Plants annual; loosely tufted. Culms to 110 cm, usually erect, sometimes almost prostrate; nodes glabrous. Lower sheaths often completely surrounding the culms, glabrous or somewhat pilose; ligules 1-4 mm; auricles to 8 mm, well developed even on the upper leaves; blades to 28 cm, usually flat, occasionally with involute margins, glabrous or sparsely pilose, sometimes scabrous. Spikes 3-8 cm long, 7-16 mm wide, pale green to distinctly reddish, especially the awns; rachises disarticulating at maturity. Central spikelets sessile, florets sessile or pedicellate, pedicels to 2 mm; glumes 11-25 mm long, 0.8-1.8 mm wide, flattened, margins usually distinctly ciliate; lemmas 8-14 mm long, to 2 mm wide, more or less smooth, awned, awns 20-40 mm; lodicules glabrous or with 1+ cilia; anthers 0.2-3.2 mm, gray to yellow, sometimes with purple spots. Lateral spikelets staminate, floret sessile; glumes flattened, margins ciliate; lemmas 8-15 mm, awned, awns 20-50 mm; paleas 8-15 mm; rachillas 2.5-6.5 mm, slender or gibbous, yellow. 2n = 14, 28, 42.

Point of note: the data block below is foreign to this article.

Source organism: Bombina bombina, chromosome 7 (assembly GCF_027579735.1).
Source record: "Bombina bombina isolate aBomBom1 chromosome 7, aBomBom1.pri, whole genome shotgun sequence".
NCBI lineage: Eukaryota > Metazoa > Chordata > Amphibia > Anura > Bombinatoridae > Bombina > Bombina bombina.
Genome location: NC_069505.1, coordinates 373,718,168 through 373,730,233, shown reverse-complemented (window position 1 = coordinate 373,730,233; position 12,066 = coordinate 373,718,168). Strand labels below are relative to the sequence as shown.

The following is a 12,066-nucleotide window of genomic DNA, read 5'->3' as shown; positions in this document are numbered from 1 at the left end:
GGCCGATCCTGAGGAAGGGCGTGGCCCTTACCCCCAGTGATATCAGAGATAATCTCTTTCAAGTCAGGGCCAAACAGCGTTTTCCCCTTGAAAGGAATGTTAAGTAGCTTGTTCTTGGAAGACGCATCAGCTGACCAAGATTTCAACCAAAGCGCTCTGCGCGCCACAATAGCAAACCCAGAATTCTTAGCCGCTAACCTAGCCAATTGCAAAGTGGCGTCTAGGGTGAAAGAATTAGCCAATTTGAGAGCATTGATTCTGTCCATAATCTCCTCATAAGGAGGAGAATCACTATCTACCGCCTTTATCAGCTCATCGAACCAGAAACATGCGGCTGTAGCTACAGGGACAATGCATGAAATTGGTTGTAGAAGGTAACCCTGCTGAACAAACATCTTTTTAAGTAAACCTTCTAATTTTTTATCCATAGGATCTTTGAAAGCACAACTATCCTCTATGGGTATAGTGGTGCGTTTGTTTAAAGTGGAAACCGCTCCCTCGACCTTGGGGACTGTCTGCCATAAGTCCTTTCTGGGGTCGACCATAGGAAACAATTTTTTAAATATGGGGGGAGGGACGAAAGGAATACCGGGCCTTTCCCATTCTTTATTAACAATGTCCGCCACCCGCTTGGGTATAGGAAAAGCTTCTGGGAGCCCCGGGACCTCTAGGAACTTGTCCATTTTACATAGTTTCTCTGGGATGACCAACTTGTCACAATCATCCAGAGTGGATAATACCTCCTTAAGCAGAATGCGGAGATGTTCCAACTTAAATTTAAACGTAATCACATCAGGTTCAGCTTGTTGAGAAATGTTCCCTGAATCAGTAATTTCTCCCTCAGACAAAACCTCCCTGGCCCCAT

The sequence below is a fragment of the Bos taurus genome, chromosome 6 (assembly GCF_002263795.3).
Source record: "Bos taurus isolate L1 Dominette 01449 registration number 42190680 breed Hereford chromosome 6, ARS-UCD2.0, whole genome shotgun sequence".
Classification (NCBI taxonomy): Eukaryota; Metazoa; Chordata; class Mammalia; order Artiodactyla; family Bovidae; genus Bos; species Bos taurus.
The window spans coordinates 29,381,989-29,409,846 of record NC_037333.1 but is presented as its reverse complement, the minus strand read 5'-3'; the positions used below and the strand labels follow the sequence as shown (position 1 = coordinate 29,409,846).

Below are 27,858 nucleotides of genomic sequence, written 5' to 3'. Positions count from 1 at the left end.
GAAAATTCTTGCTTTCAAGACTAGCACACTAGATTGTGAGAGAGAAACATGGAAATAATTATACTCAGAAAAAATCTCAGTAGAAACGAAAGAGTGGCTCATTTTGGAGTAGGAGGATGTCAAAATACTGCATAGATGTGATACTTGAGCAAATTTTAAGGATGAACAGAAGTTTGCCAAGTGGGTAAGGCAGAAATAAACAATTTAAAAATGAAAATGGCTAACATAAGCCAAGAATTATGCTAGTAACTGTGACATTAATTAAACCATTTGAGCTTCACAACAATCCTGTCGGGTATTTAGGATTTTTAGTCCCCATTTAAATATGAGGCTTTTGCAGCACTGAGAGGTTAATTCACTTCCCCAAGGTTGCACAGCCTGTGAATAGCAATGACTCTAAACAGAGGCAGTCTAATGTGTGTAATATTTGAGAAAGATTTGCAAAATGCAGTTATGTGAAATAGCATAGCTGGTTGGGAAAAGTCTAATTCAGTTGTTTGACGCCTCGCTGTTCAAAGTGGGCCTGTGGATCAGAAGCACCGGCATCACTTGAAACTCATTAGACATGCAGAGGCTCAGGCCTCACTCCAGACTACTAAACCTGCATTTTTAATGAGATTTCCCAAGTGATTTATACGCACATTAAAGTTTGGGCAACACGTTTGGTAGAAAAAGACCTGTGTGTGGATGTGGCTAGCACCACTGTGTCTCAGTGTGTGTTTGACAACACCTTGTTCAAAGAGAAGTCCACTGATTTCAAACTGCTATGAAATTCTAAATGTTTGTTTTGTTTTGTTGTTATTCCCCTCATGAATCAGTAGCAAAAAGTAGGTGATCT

Hordeum murinum is native to Eurasia, where it is a common weed in areas of human disturbance. It is thought to have originated around seasides, sandy riverbanks, and animal watering holes. It is now an established weed in the southwestern Flora region and other scattered locations. The records in Alaska are from the Anchorage area. Prostrate plants are associated with grazing. Three subspecies are recognized.
Much like no. 6 [Hordeum leporinum Link]; floret of the central spikelet sessile or subsessile, the rachilla-joint not nearly as long as the pedicels of the lateral spikelets; lemmas of the lateral spikelets larger, 10-18 mm; 2n=14, 28, 42. Roadsides, ditch-banks, and waste places; native of Europe, intr. and well established in w. U.S., sporadic with us.
Gleason, Henry A. & Cronquist, Arthur J. 1991. Manual of vascular plants of northeastern United States and adjacent Canada. lxxv + 910 pp.